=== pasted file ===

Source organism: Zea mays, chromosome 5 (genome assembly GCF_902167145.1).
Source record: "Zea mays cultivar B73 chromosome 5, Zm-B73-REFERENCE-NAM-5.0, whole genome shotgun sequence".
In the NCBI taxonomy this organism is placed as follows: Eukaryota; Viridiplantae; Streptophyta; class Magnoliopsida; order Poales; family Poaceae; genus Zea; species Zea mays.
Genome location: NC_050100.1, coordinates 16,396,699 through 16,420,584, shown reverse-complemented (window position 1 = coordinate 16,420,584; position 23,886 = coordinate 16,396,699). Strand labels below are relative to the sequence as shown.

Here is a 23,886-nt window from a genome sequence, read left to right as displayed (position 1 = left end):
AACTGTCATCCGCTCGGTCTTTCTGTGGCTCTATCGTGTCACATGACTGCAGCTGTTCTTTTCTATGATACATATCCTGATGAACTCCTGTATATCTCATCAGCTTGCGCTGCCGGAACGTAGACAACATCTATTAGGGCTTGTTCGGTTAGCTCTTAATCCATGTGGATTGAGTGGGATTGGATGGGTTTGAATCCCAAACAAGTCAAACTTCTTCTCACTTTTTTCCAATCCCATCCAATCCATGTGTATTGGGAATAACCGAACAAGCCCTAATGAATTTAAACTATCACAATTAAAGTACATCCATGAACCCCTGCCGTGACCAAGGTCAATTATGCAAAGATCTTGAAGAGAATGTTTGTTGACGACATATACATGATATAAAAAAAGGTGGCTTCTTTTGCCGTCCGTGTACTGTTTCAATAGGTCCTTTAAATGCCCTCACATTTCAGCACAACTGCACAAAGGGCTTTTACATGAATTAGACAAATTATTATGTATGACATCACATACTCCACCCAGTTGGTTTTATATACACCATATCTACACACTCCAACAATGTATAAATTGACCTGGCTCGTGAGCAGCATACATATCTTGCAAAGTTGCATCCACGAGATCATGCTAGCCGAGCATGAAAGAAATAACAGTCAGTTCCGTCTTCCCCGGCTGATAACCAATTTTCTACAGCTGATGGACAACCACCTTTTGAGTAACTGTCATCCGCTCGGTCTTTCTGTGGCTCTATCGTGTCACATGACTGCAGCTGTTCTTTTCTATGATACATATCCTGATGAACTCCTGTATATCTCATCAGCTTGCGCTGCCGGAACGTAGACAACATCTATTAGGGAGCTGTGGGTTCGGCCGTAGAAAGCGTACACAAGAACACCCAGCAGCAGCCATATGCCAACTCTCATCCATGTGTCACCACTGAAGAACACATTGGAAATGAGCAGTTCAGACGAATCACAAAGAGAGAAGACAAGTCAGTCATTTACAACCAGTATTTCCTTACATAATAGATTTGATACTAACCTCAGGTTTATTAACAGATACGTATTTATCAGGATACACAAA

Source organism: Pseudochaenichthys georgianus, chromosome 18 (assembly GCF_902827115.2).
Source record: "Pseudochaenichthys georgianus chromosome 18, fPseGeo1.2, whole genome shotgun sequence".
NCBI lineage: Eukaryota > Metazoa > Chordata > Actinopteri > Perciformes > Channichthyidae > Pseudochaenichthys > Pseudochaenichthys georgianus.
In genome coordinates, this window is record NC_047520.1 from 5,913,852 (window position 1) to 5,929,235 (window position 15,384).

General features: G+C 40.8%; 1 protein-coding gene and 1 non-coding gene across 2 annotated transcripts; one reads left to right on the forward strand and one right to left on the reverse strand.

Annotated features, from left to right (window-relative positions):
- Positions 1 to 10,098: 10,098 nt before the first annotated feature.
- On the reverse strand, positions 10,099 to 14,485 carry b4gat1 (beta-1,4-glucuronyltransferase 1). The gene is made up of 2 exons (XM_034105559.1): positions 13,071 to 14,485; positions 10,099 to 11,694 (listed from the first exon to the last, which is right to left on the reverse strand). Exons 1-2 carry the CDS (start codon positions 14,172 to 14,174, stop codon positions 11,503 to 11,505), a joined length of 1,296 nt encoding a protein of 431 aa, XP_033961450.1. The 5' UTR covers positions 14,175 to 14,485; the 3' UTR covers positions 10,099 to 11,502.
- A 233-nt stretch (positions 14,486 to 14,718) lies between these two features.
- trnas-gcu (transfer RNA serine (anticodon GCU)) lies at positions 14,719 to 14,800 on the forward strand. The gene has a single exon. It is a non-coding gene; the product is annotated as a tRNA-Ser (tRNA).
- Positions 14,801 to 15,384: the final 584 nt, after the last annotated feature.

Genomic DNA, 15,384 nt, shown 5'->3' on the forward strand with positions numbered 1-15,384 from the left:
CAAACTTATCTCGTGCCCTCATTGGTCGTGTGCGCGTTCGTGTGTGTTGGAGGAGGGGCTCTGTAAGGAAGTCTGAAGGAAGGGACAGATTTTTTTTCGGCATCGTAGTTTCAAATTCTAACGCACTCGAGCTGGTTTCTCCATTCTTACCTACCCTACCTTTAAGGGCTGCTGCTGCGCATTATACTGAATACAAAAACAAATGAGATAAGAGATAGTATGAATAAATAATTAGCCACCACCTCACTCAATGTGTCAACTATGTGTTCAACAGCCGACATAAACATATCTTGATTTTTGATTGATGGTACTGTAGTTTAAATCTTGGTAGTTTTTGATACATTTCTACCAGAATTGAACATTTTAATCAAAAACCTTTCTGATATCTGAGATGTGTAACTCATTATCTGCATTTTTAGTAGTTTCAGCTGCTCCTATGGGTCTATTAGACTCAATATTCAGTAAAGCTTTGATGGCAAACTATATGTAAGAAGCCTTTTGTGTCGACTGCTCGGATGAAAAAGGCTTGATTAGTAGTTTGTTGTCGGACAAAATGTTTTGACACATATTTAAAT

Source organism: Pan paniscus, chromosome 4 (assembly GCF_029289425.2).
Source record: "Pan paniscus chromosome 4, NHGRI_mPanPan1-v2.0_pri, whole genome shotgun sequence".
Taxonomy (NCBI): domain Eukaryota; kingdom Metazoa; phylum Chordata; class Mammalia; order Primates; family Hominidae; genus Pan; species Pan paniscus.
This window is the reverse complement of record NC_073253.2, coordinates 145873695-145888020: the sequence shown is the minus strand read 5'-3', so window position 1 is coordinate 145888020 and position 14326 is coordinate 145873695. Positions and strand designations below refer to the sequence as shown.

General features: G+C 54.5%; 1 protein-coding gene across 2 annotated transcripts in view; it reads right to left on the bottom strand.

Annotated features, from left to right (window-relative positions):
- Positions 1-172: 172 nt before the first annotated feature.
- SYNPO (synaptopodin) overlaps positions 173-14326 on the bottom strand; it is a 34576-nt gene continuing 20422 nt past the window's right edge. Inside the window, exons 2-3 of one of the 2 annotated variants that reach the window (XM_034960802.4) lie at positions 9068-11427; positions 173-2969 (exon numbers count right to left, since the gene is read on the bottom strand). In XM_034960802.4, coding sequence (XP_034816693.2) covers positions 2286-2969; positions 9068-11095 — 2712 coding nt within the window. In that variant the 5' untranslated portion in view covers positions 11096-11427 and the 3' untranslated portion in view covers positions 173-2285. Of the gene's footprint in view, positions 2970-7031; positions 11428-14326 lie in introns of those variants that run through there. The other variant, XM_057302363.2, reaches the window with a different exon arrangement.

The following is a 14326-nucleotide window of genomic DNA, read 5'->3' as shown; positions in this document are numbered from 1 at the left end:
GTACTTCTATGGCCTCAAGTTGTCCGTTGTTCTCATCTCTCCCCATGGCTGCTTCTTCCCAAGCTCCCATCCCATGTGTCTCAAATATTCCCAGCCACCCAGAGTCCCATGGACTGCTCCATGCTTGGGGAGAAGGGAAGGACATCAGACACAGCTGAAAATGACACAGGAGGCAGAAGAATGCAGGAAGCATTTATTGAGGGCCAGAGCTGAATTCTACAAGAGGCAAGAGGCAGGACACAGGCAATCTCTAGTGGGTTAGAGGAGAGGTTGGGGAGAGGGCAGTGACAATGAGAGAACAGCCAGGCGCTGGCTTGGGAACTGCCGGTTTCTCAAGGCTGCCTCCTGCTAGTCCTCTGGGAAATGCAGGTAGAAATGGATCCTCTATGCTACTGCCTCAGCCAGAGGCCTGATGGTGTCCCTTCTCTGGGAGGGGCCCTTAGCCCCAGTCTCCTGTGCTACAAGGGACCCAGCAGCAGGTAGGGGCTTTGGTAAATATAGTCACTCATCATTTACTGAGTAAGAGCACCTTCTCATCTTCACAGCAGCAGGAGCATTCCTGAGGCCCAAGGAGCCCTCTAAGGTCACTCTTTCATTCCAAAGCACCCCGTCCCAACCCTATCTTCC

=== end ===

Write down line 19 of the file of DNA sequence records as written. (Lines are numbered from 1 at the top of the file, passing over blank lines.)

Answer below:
CAAACTTATCTCGTGCCCTCATTGGTCGTGTGCGCGTTCGTGTGTGTTGGAGGAGGGGCTCTGTAAGGAAGTCTGAAGGAAGGGACAGATTTTTTTTCGGCATCGTAGTTTCAAATTCTAACGCACTCGAGCTGGTTTCTCCATTCTTACCTACCCTACCTTTAAGGGCTGCTGCTGCGCATTATACTGAATACAAAAACAAATGAGATAAGAGATAGTATGAATAAATAATTAGCCACCACCTCACTCAATGTGTCAACTATGTGTTCAACAGCCGACATAAACATATCTTGATTTTTGATTGATGGTACTGTAGTTTAAATCTTGGTAGTTTTTGATACATTTCTACCAGAATTGAACATTTTAATCAAAAACCTTTCTGATATCTGAGATGTGTAACTCATTATCTGCATTTTTAGTAGTTTCAGCTGCTCCTATGGGTCTATTAGACTCAATATTCAGTAAAGCTTTGATGGCAAACTATATGTAAGAAGCCTTTTGTGTCGACTGCTCGGATGAAAAAGGCTTGATTAGTAGTTTGTTGTCGGACAAAATGTTTTGACACATATTTAAAT